Article Snippet: Subsequently, 1 μl Exonuclease I (NEB, M0293S), 1 μl Exonuclease III (NEB, M0206S) and 1 μl Fpg (formamidopyrimidine DNA glycosylase, NEB, M0240S) were added into the reaction and jointly incubated at 37 °C for 1 h. Then the mixture was purified with MinElute Reaction Cleanup Kit (3 × ERC) (QIAGEN) and its final concentration was calibrated using Qubit ssDNA Assay Kit.

    Techniques: Mutagenesis, Two Tailed Test

    Probing of the EC translocation conformations. ( A ) Exo III footprints of EC14 and EC15. Tth EC14 (lanes 1 and 2) was assembled as described in Materials and Methods. EC15 (lanes 3 and 4) was obtained by incubation of EC14 with substrate ATP for 2 min at 60°C. Exo III (0.02 U/μl) was added for 5 (lanes 1 and 3) or 10 (lanes 2 and 4) min at 37°C. ( B ) Schematics of RNAP front edge oscillations in EC14 and EC15. ( C ) Photo cross-linking patterns of Tth EC14 and EC15, EC14 and EC15 containing 5′ 32 P-labeled RNA primers were prepared as illustrated (left). The photo cross-linking analog 4-thio UTP (50 μM) was incorporated into the transcript for 2 min at 60°C followed UV light irradiation for 5 min at RT. The cross-linked species were separated using gel electrophoresis (right).

    Journal: Nucleic Acids Research

    Article Title: Elongation complexes of Thermus thermophilus RNA polymerase that possess distinct translocation conformations

    doi: 10.1093/nar/gkl559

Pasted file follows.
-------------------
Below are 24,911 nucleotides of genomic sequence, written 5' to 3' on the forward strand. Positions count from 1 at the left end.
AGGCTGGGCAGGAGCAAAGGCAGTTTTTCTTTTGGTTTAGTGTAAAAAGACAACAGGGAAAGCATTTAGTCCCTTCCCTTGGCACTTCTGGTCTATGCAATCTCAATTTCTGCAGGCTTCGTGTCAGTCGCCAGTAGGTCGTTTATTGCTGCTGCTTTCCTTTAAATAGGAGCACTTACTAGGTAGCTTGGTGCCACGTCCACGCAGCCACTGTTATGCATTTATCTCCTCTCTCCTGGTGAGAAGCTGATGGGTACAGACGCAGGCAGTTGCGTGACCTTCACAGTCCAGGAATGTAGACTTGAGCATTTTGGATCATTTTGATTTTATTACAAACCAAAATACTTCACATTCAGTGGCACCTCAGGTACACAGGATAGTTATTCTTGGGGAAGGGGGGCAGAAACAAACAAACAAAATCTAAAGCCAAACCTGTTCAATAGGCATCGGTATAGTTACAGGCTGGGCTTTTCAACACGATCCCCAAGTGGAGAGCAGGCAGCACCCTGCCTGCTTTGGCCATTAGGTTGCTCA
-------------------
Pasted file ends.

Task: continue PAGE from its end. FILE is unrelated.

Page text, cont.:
Figure Lengend Snippet: Probing of the EC translocation conformations. ( A ) Exo III footprints of EC14 and EC15. Tth EC14 (lanes 1 and 2) was assembled as described in Materials and Methods. EC15 (lanes 3 and 4) was obtained by incubation of EC14 with substrate ATP for 2 min at 60°C. Exo III (0.02 U/μl) was added for 5 (lanes 1 and 3) or 10 (lanes 2 and 4) min at 37°C. ( B ) Schematics of RNAP front edge oscillations in EC14 and EC15. ( C ) Photo cross-linking patterns of Tth EC14 and EC15, EC14 and EC15 containing 5′ 32 P-labeled RNA primers were prepared as illustrated (left). The photo cross-linking analog 4-thio UTP (50 μM) was incorporated into the transcript for 2 min at 60°C followed UV light irradiation for 5 min at RT. The cross-linked species were separated using gel electrophoresis (right).

    Article Snippet: Exonuclease III (Exo III) (NEB, 0.1 U/μl) was added for 5–10 min at 37°C.

    Techniques: Translocation Assay, Incubation, Labeling, Irradiation, Nucleic Acid Electrophoresis

    Structural characterization of AQ-157TG rNCPs. ( A ) Exonuclease III footprinting of AQ-157TG rNCPs (lane 1) and free AQ-157TG (lane 2). The restriction of ExoIII activity to the ∼10 bp proximal to AQ in the AQ-157TG rNCPs is evident. ( B ) Autoradiogram of hydroxyl radical footprinting on AQ-157TG rNCPs (lanes 1 and 2) and free AQ-157TG (lane 3). ( C ) Partial scan of the footprint in B of both free AQ-157TG (bottom) and AQ-157TG rNCPs (top). The 10 bp periodic cutting in the rNCPs is apparent.

    Journal: Nucleic Acids Research

    Article Title: Attenuation of DNA charge transport by compaction into a nucleosome core particle

    doi: 10.1093/nar/gkl030

    Figure Lengend Snippet: Structural characterization of AQ-157TG rNCPs. ( A ) Exonuclease III footprinting of AQ-157TG rNCPs (lane 1) and free AQ-157TG (lane 2). The restriction of ExoIII activity to the ∼10 bp proximal to AQ in the AQ-157TG rNCPs is evident. ( B ) Autoradiogram of hydroxyl radical footprinting on AQ-157TG rNCPs (lanes 1 and 2) and free AQ-157TG (lane 3). ( C ) Partial scan of the footprint in B of both free AQ-157TG (bottom) and AQ-157TG rNCPs (top). The 10 bp periodic cutting in the rNCPs is apparent.

    Article Snippet: T4 Polynucleotide Kinase (PNK), T4 DNA Ligase (T4 Lig) and Exonuclease III (ExoIII) were purchased from New England Biolabs.

    Techniques: Footprinting, Activity Assay